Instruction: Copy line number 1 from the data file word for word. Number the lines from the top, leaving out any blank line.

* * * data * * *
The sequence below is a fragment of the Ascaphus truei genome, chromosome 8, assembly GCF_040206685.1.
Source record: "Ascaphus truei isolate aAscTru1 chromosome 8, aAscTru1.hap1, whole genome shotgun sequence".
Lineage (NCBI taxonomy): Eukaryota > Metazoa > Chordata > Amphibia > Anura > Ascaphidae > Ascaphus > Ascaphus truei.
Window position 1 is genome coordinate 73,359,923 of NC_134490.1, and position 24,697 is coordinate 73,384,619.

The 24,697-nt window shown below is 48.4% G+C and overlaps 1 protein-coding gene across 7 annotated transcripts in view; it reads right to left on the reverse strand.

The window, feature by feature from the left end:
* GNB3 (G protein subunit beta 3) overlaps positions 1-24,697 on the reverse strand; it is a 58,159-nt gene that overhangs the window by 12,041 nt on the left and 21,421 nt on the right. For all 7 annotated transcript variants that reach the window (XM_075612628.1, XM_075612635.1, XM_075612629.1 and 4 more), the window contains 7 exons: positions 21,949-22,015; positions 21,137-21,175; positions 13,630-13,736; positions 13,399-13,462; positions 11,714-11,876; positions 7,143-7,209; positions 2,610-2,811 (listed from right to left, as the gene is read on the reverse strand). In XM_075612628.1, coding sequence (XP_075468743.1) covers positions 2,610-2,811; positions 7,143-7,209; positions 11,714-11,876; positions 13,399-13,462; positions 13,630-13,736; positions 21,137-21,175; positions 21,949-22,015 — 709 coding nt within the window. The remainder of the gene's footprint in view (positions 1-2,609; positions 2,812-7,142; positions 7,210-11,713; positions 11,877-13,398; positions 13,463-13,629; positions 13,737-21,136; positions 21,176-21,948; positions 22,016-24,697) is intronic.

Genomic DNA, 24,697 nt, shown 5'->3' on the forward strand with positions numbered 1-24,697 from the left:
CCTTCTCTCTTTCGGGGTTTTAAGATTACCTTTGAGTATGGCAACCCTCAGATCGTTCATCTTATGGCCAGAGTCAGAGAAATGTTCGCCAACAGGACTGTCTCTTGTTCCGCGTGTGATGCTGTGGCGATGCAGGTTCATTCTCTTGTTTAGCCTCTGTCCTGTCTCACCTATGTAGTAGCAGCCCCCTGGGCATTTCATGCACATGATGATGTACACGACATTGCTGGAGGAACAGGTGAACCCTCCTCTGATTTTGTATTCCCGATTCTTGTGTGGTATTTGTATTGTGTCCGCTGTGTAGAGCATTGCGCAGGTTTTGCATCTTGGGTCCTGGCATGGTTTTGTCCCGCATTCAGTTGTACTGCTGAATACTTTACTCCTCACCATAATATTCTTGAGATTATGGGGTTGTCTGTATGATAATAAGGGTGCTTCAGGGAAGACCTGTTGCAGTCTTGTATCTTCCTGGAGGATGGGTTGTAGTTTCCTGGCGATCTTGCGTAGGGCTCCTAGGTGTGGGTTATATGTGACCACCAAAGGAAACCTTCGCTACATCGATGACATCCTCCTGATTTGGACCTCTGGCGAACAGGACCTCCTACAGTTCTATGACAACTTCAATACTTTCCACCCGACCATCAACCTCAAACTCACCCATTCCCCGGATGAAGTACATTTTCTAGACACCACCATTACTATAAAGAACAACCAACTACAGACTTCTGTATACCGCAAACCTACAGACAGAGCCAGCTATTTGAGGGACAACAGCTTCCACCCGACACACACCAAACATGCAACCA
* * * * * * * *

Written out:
The sequence below is a fragment of the Ascaphus truei genome, chromosome 8, assembly GCF_040206685.1.